Over the weekend, the Pottsville Republican & Evening Record published a story about pipeline work being visible in Schuylkill County. The work was related to the 186-mile Atlantic Sunrise pipeline. The story was the result of a tour granted to media last week at a staging area in Tremont.
More than 370 people were employed there, working 10-hour days, 7 a.m. to 5 p.m., six days a week, according to the story. Many of the employees are local union workers who are helping to build the $3 billion pipeline, which includes a construction workforce of about 2,300 who are directly employed by the pipeline company or its contractors, and another 6,000 additional workers who are working on the project either indirectly or as subcontractors in related industries.
But all of that work — and associated jobs — is now on hold. The U.S. Court of Appeals for the District of Columbia on Monday halted work in response to an emergency motion filed Oct. 30 by environmental groups opposing the Atlantic Sunrise pipeline. The timing of any next steps is unclear.
This isn’t the first time opponents have used the courts to stop or delay construction that is already under way. The Environmental Hearing Board halt directional drilling on the Mariner East 2 pipeline project in July until an August hearing. The project later restarted. The case was just one in a string of cases and subsequent rulings.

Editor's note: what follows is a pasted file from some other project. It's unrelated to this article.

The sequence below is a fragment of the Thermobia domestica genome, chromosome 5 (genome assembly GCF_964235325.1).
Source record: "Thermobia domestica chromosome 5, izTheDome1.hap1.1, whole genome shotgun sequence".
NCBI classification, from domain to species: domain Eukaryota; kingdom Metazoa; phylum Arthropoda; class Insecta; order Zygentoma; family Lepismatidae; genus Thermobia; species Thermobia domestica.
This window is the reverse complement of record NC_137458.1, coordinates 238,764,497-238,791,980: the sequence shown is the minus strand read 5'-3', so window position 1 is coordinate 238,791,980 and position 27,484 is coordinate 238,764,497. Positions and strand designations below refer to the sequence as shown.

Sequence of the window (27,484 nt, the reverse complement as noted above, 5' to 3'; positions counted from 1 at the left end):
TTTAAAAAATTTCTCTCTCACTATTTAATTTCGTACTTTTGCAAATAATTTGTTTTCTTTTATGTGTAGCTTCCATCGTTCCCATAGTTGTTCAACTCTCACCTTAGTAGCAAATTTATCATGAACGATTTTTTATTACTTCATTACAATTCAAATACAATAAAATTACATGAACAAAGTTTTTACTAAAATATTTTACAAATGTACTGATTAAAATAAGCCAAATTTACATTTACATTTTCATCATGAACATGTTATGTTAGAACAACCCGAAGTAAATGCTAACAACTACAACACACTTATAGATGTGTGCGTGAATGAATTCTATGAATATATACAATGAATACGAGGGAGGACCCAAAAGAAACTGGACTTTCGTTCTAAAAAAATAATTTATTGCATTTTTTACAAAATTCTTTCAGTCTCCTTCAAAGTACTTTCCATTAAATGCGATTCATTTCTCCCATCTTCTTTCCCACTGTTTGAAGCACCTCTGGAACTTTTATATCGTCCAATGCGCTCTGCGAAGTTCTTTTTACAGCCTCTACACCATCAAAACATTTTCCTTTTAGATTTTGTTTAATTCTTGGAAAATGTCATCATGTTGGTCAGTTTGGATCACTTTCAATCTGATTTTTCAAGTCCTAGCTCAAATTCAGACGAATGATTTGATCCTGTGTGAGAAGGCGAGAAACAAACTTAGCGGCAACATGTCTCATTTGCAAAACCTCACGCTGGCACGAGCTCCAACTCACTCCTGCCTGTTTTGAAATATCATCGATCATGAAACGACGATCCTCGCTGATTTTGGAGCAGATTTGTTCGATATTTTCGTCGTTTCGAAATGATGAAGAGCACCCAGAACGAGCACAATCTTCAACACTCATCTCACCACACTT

Let’s be clear: These projects have been the subject of intense scrutiny. Local voices have been heard at dozens of public meetings and hearings over the years. Regulators have been anything but lax in their reviews after testimony and comments, and before issuing legal approvals. But these cases persist.
The following is a statement on this issue by the Pennsylvania Energy Infrastructure Alliance. Please feel free to quote me, Kurt Knaus, as spokesman:
“This project remains critically important for Pennsylvania — and especially so for the skilled laborers and highly trained workers who now find themselves wondering what comes next. After years of review and considerable public input, Atlantic Sunrise received its legal approval. The courts should move quickly to resolve this matter and get this project back on track. Beyond the jobs affected, it’s also important to understand the potential for environmental risks related to start-and-stop construction activity. That makes it even more critical for a speedy solution.”
For more than two years, the Pennsylvania Energy Infrastructure Alliance has advocated for the safe, responsible development of critical infrastructure and boosts in economic activity.
Kurt Knaus, Spokesman